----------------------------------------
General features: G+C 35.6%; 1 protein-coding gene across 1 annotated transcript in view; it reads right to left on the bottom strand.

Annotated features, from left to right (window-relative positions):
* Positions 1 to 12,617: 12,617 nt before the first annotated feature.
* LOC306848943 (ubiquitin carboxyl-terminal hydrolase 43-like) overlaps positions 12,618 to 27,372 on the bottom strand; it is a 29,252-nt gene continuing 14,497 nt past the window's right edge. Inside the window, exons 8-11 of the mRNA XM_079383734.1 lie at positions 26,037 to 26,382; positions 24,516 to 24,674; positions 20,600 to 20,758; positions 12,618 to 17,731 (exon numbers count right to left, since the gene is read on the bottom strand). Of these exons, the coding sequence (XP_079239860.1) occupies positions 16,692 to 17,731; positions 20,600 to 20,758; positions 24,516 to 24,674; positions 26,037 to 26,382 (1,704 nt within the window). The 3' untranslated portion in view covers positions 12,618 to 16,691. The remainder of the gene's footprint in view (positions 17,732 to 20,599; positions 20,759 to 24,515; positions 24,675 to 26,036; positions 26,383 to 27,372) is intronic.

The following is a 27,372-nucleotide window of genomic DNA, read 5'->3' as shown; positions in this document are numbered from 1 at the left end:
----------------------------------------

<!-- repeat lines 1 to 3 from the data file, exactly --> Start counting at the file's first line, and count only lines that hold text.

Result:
General features: G+C 35.6%; 1 protein-coding gene across 1 annotated transcript in view; it reads right to left on the bottom strand.

Annotated features, from left to right (window-relative positions):
* Positions 1 to 12,617: 12,617 nt before the first annotated feature.